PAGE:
One of the greatest difficulties for young asylum-seekers can be proving that they are under 18 and therefore legally a child. Under this status, they have (or should have) access to additional protection, resources, and support. In the current hostile environment that fosters a widespread ‘culture of disbelief’ towards people on the move, age claims are increasingly disputed. For instance, in her new Plan for Immigration announced in March 2021, British Home Secretary Priti Patel called for ‘a robust approach to age assessment’ and use of ‘new scientific methods to improve abilities to accurately assess age’. In 2019, the French Conseil Constitutionnel similarly validated the use of skeletal maturity tests for young migrants. Both decisions were widely criticised by organisations such as Médecins Sans Frontières, the Ligue des Droits de l’Homme or Safe Passage for complicating further the already difficult situations young asylum seekers find themselves in during their journeys and in their host countries.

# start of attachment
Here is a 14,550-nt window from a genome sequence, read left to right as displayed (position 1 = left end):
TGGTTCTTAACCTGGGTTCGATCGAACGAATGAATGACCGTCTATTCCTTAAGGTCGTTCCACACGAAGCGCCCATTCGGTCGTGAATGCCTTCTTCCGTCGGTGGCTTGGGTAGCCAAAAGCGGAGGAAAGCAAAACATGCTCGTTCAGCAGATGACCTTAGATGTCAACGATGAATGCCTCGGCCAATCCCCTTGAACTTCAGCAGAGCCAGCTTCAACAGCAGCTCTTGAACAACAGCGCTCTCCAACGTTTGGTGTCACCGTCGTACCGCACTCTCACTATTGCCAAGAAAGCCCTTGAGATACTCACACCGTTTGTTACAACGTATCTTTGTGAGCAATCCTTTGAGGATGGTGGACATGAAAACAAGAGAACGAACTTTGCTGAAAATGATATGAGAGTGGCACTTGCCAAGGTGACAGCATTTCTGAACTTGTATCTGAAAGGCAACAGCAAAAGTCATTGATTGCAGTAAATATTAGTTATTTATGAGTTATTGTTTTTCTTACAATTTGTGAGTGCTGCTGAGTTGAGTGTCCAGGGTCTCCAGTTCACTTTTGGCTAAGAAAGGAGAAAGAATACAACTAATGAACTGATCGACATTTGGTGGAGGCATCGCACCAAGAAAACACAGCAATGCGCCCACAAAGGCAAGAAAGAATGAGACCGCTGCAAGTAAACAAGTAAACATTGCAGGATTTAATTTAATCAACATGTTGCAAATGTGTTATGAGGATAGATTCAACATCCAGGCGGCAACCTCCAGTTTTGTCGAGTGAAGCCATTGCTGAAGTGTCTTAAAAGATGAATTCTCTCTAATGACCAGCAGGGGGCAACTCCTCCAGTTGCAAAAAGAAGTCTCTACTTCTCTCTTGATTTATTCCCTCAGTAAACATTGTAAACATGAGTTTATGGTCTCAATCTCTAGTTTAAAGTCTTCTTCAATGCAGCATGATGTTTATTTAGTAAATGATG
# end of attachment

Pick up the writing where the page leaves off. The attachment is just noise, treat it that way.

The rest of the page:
Bringing researchers across various disciplines together with practitioners, this panel aims to examine recent and historical development of age-based migration control and the challenges they represent for humanitarian actors.
Elisa Floristán Millán, PhD candidate in social anthropology (Universidad Autónoma de Madrid)
Euphrasie Kalolwa, Health advocacy officer (MSF)
Dr Autumn Quezada-Grant, Associate Professor of History (Roger Williams University)
Dr Nataliya Tchermalykh, Postdoctoral fellow in social and legal anthropology (Center for Children’s Rights Studies, University of Geneva)
Dr Antoine Burgard, Lecturer in history of humanitarianism (HCRI, University of Manchester)
4 November 2021
15.30 – 17.00 CET